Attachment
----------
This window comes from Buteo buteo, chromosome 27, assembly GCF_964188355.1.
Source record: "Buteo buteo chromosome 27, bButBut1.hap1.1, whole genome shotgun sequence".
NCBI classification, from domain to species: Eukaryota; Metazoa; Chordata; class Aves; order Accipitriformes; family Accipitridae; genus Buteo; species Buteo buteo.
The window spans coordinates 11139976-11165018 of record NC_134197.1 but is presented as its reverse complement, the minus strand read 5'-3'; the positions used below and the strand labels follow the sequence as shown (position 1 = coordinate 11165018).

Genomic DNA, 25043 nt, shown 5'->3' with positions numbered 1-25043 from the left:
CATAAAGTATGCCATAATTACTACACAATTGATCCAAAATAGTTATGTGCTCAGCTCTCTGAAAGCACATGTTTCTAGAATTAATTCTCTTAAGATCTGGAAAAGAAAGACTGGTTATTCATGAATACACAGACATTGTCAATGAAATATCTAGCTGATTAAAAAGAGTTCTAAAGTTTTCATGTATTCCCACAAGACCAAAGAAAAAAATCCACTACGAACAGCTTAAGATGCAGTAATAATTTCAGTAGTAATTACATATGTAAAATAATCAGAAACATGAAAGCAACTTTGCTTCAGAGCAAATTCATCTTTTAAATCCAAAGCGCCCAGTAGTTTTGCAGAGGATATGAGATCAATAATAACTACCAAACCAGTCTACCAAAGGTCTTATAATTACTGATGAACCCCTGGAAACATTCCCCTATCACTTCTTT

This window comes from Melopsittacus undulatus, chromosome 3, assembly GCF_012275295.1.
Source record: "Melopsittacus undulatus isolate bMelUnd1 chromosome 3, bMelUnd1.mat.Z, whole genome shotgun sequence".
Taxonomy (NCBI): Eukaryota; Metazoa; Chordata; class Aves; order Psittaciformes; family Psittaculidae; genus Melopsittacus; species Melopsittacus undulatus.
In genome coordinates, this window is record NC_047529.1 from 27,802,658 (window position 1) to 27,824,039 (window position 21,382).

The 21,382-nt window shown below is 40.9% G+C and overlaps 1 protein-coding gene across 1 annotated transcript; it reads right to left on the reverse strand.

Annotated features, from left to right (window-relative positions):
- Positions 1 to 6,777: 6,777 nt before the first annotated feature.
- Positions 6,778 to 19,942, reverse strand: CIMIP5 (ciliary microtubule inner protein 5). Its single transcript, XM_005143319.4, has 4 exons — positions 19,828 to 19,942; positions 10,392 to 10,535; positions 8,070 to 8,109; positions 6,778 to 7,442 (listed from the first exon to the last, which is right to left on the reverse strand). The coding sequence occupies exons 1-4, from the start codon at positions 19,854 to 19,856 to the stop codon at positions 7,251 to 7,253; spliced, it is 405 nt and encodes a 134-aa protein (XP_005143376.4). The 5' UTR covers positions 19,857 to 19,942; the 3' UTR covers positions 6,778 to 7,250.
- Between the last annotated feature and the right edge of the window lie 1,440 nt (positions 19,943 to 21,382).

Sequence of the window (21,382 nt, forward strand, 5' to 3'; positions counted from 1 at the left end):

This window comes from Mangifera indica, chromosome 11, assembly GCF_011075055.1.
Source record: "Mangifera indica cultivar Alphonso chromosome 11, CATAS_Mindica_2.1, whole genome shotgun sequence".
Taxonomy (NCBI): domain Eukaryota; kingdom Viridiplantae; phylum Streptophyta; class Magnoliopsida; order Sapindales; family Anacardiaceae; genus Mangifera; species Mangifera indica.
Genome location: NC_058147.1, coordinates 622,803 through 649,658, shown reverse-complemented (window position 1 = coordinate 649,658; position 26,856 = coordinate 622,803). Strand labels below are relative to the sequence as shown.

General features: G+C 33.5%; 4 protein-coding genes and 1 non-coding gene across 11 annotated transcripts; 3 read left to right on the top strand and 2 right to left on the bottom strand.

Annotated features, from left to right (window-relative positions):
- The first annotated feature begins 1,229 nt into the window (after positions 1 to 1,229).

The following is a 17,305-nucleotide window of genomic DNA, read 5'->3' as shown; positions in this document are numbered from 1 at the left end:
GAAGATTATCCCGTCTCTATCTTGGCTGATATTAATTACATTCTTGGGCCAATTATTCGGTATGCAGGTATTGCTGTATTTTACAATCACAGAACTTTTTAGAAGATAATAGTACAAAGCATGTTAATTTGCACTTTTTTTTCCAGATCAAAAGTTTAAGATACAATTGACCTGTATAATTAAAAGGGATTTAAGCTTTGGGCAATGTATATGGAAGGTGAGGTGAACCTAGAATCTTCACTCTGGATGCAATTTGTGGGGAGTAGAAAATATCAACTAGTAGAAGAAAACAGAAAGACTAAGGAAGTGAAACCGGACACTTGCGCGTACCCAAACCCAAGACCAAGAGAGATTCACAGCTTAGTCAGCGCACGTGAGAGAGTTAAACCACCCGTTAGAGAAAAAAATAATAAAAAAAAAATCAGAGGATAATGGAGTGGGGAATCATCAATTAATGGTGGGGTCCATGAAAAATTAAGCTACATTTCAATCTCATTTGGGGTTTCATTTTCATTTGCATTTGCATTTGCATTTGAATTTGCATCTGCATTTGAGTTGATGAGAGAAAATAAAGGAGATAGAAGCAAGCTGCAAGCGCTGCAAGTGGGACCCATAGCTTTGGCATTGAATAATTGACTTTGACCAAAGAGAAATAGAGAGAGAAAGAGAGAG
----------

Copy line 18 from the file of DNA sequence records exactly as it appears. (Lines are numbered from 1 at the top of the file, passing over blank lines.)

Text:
Source record: "Mangifera indica cultivar Alphonso chromosome 11, CATAS_Mindica_2.1, whole genome shotgun sequence".